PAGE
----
May 1, 2020

The pandemic has  sparked a barrage of thoughts and opinions from our parents. Whether you live with them or not, you’re bound to hear some sort of outlandish take on how to cure the virus through natural methods or even some deeply insightful advice that will make us think twice about how to handle the current situation. So, we asked around our office (most of us are millennials) for some of the best and worst advice we got from the elders around us during quarantine. We’ll leave it up to you to decide whether they’re helpful or just worthy of a laugh.

 

On maintaining stress levels

“Call someone in the morning and at night, and make sure to reply to messages….” Photo by Christian Wiediger on Unsplash

“I was told over the phone to follow four steps to fight anxiety: maintain a sense of humor (not that I have one), watch “mindless” entertainment (“have you heard of ‘Crash Landing on You?’”), call someone in the morning and at night, and make sure to reply to messages (“you HAVE to reply”). I don’t want to be a defeatist and dismiss them as futile advice that I’ve heard so many times before so I’m trying to figure out which parts of it I can use and which ones I can simply forget about. So far all I’ve settled on is that advice like this is less about the specifics and more about the very fact of their existence which insists that something can almost always be done—even if that something is nothing, like staring at a screen for hours.” – Catherine Orda, copy editor

 

On the origin of millennial knowledge

“One time, I was at the dining table with my family. The topic was about mass testing and how the scientists and students from University of the Philippines developed new systems and equipment for the pandemic. I proudly looked at my parents and said ‘See! We millennials are actually smart and we’re contributing something.’ To that, my dad replied ‘I wonder who taught you that?’” – Nicole Ganglani, junior content creator 

 

On the blessings of COVID-19

“My parents and their siblings would always talk about and share posts on social media about how the pandemic is a ‘blessing in disguise. It is cleansing the world of its sins.’ They also can’t help but show their privilege sometimes. They’d say ‘Your grandparents went through World War II. All we’re asking you is to sit and stay at home!’ As if this was all a war, and not a health crisis.” – Ton Samaniego, digital analyst

 

On the daily dose of vitamins

“My parents would always talk about taking Vitamin C every day to stay healthy. My mom would go out and buy Royal for the family, then proceed to tell us we need it for Vitamin C.” – Tricia Guevara, junior designer

 

On family quality time

Photo by Pablo Merchán Montes on Unsplash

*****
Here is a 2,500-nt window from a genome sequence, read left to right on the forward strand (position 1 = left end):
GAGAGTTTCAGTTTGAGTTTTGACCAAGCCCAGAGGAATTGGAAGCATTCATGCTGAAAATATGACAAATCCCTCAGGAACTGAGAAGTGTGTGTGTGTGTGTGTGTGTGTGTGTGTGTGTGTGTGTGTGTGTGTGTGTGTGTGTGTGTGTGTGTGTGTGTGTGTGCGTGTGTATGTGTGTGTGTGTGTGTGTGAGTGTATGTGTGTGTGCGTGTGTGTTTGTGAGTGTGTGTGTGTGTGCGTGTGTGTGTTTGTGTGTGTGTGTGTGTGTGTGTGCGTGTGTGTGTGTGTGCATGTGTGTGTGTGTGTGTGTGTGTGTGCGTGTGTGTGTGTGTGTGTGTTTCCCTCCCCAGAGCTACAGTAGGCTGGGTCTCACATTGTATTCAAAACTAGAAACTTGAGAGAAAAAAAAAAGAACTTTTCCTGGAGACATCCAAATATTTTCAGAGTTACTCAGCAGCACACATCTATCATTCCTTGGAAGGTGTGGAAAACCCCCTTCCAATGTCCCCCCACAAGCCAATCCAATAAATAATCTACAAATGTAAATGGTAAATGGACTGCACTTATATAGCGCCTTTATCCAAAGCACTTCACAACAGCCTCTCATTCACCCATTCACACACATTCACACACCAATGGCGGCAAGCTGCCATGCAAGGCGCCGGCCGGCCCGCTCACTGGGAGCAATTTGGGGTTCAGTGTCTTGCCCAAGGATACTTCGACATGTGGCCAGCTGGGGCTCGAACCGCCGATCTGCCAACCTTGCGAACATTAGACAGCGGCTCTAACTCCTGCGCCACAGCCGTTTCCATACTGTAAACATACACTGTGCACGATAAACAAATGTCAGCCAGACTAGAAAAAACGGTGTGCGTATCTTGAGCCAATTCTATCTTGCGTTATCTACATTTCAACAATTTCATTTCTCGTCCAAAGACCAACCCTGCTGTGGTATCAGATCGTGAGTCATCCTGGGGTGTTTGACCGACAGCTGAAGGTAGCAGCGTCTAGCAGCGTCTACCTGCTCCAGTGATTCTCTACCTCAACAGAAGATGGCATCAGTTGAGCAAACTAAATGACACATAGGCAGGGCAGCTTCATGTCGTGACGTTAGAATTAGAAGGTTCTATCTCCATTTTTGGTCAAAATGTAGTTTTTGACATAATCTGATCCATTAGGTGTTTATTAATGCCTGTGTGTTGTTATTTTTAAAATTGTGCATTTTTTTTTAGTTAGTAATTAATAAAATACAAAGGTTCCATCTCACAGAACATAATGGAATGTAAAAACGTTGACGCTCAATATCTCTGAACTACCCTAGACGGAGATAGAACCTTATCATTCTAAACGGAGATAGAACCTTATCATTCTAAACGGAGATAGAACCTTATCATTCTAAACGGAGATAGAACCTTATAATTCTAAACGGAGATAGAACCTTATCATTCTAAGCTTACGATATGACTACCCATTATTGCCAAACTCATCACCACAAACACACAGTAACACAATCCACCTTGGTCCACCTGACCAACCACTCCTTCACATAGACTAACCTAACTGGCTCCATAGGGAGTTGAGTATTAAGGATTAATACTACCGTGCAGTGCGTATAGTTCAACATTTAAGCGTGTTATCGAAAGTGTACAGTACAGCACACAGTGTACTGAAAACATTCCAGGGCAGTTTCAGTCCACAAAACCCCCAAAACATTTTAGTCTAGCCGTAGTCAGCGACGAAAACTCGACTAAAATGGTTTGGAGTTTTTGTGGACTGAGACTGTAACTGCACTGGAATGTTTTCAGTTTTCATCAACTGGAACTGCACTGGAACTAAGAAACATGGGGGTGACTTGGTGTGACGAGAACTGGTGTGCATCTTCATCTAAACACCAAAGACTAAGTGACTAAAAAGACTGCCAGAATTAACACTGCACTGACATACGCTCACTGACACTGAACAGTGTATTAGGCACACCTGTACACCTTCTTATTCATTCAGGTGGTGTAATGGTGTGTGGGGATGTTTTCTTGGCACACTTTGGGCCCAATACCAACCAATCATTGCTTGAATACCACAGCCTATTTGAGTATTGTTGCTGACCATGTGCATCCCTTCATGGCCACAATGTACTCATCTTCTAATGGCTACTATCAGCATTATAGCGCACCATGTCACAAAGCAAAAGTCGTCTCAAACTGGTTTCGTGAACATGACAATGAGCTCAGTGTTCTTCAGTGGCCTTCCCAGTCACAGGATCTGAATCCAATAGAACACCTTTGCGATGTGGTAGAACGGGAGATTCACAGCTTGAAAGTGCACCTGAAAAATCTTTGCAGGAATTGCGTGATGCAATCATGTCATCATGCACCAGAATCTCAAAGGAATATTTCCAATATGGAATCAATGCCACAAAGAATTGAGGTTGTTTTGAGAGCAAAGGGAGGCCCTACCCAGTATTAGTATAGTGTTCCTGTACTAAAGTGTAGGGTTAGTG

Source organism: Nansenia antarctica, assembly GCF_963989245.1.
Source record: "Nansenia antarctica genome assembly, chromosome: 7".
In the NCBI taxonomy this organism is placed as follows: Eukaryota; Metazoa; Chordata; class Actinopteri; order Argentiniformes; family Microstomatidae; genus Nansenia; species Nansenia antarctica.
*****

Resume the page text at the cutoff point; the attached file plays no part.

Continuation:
“My parents would always tell us to wash our hands [and] exercise at least twice a week. They also always wear masks when going out on errands and make sure we have fruits and veggies during meals. They even planned a daily schedule for our family (Monday–watch a film, Tuesday–play a board game, etc.). It may come off as a little privileged, but it’s a great way to set an example.” – Levenspeil Sangalang, junior designer

 

On being anti-city

“I live in an apartment with five of my titos and titas who all come from Bacolod, and the complaints I hear about being stuck in the city has become entertainment. ‘The city is made for people who don’t know how to grow malunggay for themselves. That’s why they all eat fast food instead.’ The pandemic has really led them to just blame it all on Manila, and it’s hilarious.” – Thea Torres, junior content creator

 

On the accuracy of chain messages

Photo by freestocks on Unsplash

“You know how they would be so eager to send chain messages? Meanwhile, I’m a writer who was trained to fact check [so] I just get so frustrated about how they just share those random messages that [could] cause panic. Some of them are so obviously fake, it’s funny. But it’s frustrating how they would get so offended when we’d correct them.” – Lia de los Reyes, junior content creator

 

On household systems

“Ever since quarantine, we have had a weekly Lysol wipedown of every switch, knob and handle in the house. There’s a shoe rack outdoors so that we don’t bring shoes inside the house. Mom also increased all the greens in our diet, and suddenly there’s chia seeds in every damn dish (even if there’s no taste). We even have a system for groceries: the grocer will drop them off at the kitchen counter and George (my sister) will wipe down all the items and take a bath right away. Talk about systems.” – Giselle Barrientos, brand strategy lead

 

 

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TAGS: advise boomers elders parents